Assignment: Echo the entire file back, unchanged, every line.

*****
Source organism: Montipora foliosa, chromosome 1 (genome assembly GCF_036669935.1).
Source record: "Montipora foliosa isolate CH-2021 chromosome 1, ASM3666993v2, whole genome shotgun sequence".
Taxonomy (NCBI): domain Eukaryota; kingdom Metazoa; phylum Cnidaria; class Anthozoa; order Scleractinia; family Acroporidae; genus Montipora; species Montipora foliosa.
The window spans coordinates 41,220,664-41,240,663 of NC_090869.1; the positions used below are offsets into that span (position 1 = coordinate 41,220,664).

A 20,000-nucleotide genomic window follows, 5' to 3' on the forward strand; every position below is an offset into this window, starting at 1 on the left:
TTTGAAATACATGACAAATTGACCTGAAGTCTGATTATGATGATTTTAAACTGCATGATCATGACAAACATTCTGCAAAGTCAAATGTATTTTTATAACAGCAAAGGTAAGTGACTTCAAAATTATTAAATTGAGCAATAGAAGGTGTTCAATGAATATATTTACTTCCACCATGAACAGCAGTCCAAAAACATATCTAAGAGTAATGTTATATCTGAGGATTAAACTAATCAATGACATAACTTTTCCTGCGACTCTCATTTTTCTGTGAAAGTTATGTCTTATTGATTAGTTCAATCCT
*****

Source organism: Montipora foliosa, chromosome 1 (genome assembly GCF_036669935.1).
Source record: "Montipora foliosa isolate CH-2021 chromosome 1, ASM3666993v2, whole genome shotgun sequence".
Taxonomy (NCBI): domain Eukaryota; kingdom Metazoa; phylum Cnidaria; class Anthozoa; order Scleractinia; family Acroporidae; genus Montipora; species Montipora foliosa.
The window spans coordinates 41,220,664-41,240,663 of NC_090869.1; the positions used below are offsets into that span (position 1 = coordinate 41,220,664).

A 20,000-nucleotide genomic window follows, 5' to 3' on the forward strand; every position below is an offset into this window, starting at 1 on the left:
TTTGAAATACATGACAAATTGACCTGAAGTCTGATTATGATGATTTTAAACTGCATGATCATGACAAACATTCTGCAAAGTCAAATGTATTTTTATAACAGCAAAGGTAAGTGACTTCAAAATTATTAAATTGAGCAATAGAAGGTGTTCAATGAATATATTTACTTCCACCATGAACAGCAGTCCAAAAACATATCTAAGAGTAATGTTATATCTGAGGATTAAACTAATCAATGACATAACTTTTCCTGCGACTCTCATTTTTCTGTGAAAGTTATGTCTTATTGATTAGTTCAATCCT